Brandt Mle 1935

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Brandt Mle 1935
U.S. M2 mortar, a license-built copy of the Brandt Mle 1935
Type Mortar
Place of origin France France
Service history
Wars Second World War
Production history
Designer Edgar Brandt
No. built Over 4,900
Weight 19.7 kg
Barrel length 725mm
Crew 5

Cartridge 1.33 kg or 2.2 kg HE shell
Caliber 60.7 mm
Rate of fire 20-26 rounds per minute
Muzzle velocity 158 m/s
Effective firing range 100 m to 1,700 m (light HE shell)
100 m to 950 m (heavy HE shell)
Filling weight 160 g (light HE shell)

The Brandt Mle 1935 60-mm mortar (French: Mortier de 60 mm Mle 1935) was a company-level indirect-fire weapon of the French army during the Second World War. Designed by Edgar Brandt, it was copied by other countries, such as the United States and China, as well as purchased and built by Romania. The mortar continued to be used by France after the war until at least the 1960s.[1]


The Brandt Mle 1935 was a simple and effective weapon, consisting of a smoothbore metal tube fixed to a base plate (to absorb recoil), with a lightweight bipod mount. The Mle 1935 had a normal crew of five men. When a mortar bomb was dropped into the tube, an impact sensitive primer in the base of the bomb would make contact with a firing pin at the base of the tube, and detonate, igniting a gunpowder charge, which would propel the bomb out of the tube, and towards the target.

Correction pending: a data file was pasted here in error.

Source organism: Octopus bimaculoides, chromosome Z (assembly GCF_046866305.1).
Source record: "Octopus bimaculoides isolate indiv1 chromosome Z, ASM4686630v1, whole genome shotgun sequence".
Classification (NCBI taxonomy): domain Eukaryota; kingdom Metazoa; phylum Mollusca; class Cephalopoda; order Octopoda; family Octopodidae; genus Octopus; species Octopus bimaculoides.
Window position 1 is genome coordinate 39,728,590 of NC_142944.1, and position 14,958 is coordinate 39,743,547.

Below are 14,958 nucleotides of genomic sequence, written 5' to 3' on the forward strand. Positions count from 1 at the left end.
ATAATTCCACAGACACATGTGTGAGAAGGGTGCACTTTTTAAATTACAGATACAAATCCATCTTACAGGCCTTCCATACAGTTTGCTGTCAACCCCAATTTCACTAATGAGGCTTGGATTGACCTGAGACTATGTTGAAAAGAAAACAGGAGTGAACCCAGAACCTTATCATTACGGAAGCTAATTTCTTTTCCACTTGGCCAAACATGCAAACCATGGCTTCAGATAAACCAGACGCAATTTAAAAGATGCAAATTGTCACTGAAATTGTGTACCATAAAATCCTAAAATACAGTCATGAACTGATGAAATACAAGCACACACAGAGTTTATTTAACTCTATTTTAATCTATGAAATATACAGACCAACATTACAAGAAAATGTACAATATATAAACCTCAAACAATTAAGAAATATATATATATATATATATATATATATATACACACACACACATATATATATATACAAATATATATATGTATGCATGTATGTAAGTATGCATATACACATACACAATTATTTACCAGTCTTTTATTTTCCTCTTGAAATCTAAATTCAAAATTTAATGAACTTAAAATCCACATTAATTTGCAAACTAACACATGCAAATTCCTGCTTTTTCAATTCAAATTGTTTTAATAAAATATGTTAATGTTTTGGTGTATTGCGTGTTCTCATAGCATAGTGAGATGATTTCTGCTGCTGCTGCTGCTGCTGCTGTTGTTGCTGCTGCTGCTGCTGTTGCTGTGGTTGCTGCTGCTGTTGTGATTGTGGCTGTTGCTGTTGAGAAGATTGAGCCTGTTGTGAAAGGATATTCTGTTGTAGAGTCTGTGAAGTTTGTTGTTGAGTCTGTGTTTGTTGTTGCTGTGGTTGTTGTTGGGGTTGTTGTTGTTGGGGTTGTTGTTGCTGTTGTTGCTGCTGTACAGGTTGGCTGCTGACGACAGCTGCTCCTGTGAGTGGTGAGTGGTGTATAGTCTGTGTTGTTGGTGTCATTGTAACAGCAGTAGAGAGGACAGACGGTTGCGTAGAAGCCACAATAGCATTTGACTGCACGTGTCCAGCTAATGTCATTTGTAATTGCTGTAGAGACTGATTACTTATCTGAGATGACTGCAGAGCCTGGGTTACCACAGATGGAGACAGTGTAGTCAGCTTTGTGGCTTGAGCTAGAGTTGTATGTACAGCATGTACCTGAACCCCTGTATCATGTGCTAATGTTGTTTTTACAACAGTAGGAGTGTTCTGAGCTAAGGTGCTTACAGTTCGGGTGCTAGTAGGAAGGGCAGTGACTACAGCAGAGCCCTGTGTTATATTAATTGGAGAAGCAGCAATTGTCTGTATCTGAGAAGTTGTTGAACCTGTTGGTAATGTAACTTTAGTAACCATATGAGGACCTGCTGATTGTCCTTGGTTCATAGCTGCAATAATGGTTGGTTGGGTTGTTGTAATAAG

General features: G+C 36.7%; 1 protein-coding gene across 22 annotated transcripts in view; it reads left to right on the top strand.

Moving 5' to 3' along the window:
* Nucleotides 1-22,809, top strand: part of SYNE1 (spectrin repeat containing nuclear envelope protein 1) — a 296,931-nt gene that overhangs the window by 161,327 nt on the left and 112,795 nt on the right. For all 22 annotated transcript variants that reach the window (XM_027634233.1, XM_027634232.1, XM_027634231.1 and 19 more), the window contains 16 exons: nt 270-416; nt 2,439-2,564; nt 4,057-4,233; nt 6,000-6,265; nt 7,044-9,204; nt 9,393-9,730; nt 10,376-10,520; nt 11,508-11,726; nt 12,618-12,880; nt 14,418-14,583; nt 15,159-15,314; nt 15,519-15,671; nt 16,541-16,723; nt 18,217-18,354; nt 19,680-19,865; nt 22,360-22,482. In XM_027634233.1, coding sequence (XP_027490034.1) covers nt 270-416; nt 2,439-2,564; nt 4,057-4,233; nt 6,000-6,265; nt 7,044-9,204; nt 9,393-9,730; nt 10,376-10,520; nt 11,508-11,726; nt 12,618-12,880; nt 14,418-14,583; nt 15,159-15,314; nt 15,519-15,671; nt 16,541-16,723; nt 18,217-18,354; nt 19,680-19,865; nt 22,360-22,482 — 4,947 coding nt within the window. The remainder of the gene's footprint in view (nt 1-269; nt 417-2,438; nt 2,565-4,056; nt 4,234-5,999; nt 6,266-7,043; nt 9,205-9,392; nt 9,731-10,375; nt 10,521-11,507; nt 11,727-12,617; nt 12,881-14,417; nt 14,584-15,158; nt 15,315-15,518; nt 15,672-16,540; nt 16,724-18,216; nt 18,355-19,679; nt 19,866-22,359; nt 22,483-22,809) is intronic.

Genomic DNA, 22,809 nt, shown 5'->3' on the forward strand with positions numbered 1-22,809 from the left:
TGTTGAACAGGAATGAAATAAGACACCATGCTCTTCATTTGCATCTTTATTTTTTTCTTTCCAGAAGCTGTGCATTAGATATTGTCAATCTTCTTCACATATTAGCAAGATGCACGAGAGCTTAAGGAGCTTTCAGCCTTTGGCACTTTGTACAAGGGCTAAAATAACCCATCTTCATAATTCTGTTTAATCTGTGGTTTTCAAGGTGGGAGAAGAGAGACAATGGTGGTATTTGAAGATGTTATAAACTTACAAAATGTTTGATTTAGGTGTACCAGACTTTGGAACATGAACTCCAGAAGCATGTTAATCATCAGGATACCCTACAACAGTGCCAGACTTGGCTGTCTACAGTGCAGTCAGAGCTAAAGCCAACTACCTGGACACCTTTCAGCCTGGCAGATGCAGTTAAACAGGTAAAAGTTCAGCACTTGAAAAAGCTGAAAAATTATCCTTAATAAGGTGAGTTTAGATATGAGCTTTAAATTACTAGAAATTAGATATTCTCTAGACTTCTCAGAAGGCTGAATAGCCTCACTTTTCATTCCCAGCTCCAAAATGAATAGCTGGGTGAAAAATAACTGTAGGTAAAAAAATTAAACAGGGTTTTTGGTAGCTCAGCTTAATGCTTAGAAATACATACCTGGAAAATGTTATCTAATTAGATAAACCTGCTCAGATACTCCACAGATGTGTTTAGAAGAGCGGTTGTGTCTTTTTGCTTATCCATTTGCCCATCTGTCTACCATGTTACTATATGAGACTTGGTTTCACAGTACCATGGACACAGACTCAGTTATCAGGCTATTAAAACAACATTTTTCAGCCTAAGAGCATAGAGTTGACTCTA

Mortar bombs fired by the weapon weighed either 1.33 kilograms or 2.2 kilograms. A French infantry regiment in 1940 was allocated 200 rounds for each of the nine authorized Mle 1935 mortars.[2]

This weapon provided a pattern for other light mortars used during World War II. Among the best known is the U.S. 60-mm M2 mortar. Captured examples were used by the Germans as the 6-cm Granatwerfer 225(f).[3]

Romania also purchased and license-built the Mle 1935 mortar prior to and during the Second World War.[4]

Notes and references[edit]

  • Axworthy, Mark. Third Axis Fourth Ally, London: Arms and Armour Press, 1995.
  • Ferrard, Stéphane. Les mortier Brandt de 60 et 81 mm dans l'Armée française en 1940.[full citation needed]

External links[edit]